Individual

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An individual is a person or any specific object or thing in a collection. Individuality is the state or quality of being an individual; a person separate from other persons and possessing his or her own needs, goals, and desires.

From the 15th century and earlier, and also today within the fields of statistics and metaphysics, individual meant "indivisible", typically describing any numerically singular thing, but sometimes meaning "a person." (q.v. "The problem of proper names"). From the seventeenth century on, individual indicates separateness, as in individualism.[1]

Empiricism

Early empiricists such as Ibn Tufail[2] and John Locke introduced the idea of the individual as a tabula rasa ("blank slate"), shaped from birth by experience and education. This ties into the idea of the liberty and rights of the individual, society as a social contract between rational individuals, and the beginnings of individualism as a doctrine.

Hegel

Hegel regarded history as the gradual evolution of Mind (reason) as it tests its own concepts against the external world. Each time the mind applies its concepts to the world, the concept is revealed to be only partly true, within a certain context; thus the mind continually revises these inadequate or incomplete concepts so as to reflect a fuller reality (commonly known as the process of thesis, antithesis, and synthesis). The individual comes to rise above his or her own particular and limited viewpoint, and to grasp that he or she is a part of a greater whole insofar as he or she is bound to family, a social context, and/or a political order.

Existentialism

With the rise of existentialism, Kierkegaard rejected Hegel's notion of the individual as subordinated to the forces of history. Instead, he elevated the individual's subjectivity and capacity to choose his or her own fate. Later Existentialists built upon this notion. Nietzsche, for example, examines the individual's need to define his/her own self and circumstances in his concept of the will to power and the heroic ideal of the Übermensch. The individual is also central to Sartre's philosophy, which emphasizes individual authenticity, responsibility, and free will. In both Sartre and Nietzsche (and in Nikolai Berdyaev), the individual is called upon to create his or her own values, rather than rely on external, socially imposed codes of morality.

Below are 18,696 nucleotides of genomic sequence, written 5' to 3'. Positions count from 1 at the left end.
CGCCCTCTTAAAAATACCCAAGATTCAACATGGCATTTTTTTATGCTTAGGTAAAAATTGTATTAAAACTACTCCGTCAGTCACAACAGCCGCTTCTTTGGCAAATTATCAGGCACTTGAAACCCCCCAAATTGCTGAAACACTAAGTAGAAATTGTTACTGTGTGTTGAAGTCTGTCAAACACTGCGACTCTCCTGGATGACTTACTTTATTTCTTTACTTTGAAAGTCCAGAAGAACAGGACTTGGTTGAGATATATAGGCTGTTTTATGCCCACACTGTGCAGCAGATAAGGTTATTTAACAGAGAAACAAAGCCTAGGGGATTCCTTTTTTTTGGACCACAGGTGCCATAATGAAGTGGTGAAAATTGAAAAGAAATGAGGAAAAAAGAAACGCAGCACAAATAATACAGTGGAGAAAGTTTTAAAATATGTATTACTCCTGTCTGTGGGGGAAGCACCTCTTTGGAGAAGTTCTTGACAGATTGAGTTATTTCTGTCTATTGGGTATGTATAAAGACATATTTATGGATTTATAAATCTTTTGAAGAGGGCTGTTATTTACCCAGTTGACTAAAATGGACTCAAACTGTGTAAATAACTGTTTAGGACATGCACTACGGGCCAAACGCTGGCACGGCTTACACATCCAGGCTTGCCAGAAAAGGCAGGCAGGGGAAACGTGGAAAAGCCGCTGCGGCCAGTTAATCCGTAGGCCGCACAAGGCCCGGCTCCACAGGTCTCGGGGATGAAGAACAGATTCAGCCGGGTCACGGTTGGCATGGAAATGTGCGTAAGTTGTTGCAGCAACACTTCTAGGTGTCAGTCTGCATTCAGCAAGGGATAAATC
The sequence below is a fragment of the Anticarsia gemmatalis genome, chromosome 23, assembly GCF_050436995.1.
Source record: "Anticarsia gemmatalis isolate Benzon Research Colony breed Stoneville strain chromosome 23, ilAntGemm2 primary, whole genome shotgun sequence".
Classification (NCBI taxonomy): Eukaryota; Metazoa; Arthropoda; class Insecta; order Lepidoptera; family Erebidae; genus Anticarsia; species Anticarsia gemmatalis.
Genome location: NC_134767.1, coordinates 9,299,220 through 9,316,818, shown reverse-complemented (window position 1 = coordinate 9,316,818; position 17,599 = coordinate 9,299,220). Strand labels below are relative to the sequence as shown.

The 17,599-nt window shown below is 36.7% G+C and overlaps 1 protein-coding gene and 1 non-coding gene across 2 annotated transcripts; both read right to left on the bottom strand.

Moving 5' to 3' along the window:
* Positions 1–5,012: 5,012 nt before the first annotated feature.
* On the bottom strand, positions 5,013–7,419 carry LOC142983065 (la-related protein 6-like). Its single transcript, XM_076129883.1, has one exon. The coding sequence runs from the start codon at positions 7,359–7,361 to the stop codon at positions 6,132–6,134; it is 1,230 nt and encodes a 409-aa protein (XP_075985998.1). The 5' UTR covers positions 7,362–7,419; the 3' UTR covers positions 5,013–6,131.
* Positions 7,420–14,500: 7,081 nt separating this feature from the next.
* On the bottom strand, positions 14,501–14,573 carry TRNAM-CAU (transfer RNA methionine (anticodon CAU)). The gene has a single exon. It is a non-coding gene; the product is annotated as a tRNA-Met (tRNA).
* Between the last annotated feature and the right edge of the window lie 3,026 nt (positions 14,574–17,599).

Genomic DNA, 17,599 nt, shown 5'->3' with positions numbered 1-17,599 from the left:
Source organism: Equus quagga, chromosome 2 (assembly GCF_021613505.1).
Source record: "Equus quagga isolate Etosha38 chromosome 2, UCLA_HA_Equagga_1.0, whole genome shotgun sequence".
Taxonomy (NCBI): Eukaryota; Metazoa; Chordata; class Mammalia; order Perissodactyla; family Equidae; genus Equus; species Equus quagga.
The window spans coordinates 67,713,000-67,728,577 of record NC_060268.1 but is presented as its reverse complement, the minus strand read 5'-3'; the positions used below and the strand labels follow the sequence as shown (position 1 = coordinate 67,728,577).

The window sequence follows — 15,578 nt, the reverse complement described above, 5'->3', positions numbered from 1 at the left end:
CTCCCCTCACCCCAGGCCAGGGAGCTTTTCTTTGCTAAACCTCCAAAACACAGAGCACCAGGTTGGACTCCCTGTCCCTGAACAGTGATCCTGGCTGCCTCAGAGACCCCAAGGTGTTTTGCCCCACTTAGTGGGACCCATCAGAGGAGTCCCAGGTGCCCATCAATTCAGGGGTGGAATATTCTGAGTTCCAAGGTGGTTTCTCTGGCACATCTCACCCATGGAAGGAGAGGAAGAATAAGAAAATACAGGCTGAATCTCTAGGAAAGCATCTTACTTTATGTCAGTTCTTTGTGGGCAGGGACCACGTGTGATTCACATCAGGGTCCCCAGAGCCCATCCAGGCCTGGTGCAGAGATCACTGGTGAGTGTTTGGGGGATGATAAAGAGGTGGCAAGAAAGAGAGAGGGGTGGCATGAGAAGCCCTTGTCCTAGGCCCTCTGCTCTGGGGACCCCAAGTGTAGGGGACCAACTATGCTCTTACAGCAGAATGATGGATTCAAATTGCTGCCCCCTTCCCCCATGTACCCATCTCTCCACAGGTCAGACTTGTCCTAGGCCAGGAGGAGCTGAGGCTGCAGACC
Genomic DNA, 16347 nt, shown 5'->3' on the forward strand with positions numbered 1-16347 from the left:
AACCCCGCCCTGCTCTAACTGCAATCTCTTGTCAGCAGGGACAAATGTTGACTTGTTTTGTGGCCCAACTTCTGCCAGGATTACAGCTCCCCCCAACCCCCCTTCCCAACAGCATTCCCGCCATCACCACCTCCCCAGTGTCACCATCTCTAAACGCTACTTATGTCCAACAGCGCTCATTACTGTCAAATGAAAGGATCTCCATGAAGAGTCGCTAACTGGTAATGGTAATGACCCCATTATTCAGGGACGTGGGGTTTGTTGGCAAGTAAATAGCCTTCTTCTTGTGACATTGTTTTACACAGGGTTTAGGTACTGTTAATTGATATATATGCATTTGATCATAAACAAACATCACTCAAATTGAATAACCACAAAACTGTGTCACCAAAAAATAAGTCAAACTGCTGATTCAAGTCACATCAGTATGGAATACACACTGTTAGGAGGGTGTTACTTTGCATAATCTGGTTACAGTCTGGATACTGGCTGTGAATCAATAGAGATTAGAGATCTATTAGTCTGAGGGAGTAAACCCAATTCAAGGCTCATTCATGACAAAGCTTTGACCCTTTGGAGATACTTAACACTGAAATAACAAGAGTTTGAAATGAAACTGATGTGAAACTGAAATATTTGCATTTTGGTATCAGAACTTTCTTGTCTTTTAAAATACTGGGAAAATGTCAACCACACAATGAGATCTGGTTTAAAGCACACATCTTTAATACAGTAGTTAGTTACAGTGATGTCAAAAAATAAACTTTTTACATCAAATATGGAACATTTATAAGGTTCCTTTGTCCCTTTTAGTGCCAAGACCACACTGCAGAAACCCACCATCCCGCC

Martin Buber's I and Thou

In I and Thou, Martin Buber presents the individual as something that changes depending on how he or she is relating to the outside world, which can be in one of two ways. In the I-it relation, the individual relates to the external world in terms of objects that are separate from him or herself (an "I" looking at an "it"). In the I-thou relation, the individual has a personal connection to the external, and feels almost a part of whatever he or she is relating to; the subject-object dichotomy disappears (see Nondualism).

Buddhism

In Buddhism, the concept of the individual lies in anatman, or "no-self." According to anatman, the individual is really a series of interconnected processes that, working together, give the appearance of being a single, separated whole. In this way, anatman, together with anicca, resembles a kind of bundle theory. Instead of an atomic, indivisible self distinct from reality (see Subject-object problem), the individual in Buddhism is understood as an interrelated part of an ever-changing, impermanent universe (see interdependence, Nondualism, reciprocity).

Objectivism

Ayn Rand's Objectivism regards every human as an independent, sovereign entity who possesses an inalienable right to his or her own life, a right derived from his or her nature as a rational being. Individualism and Objectivism hold that a civilized society, or any form of association, cooperation or peaceful coexistence among humans, can be achieved only on the basis of the recognition of individual rights — and that a group, as such, has no rights other than the individual rights of its members. The principle of individual rights is the only moral base of all groups or associations. Since only an individual woman or man can possess rights, the expression "individual rights" is a redundancy (which one has to use for purposes of clarification in today’s intellectual chaos), but the expression "collective rights" is a contradiction in terms. Individual rights are not subject to a public vote; a majority has no right to vote away the rights of a minority; the political function of rights is precisely to protect minorities from oppression by majorities (and the smallest minority on earth is the individual).[3][4]

References

  1. Abbs 1986, cited in Klein 2005, pp.26-27
  2. G. A. Russell (1994), The 'Arabick' Interest of the Natural Philosophers in Seventeenth-Century England, pp. 224-262, Brill Publishers, ISBN 9004094598.
  3. Ayn Rand, "Individualism" Ayn Rand Lexicon.
  4. Ayn Rand (1961), "Collectivized 'Rights,'" The Virtue of Selfishness.

See also

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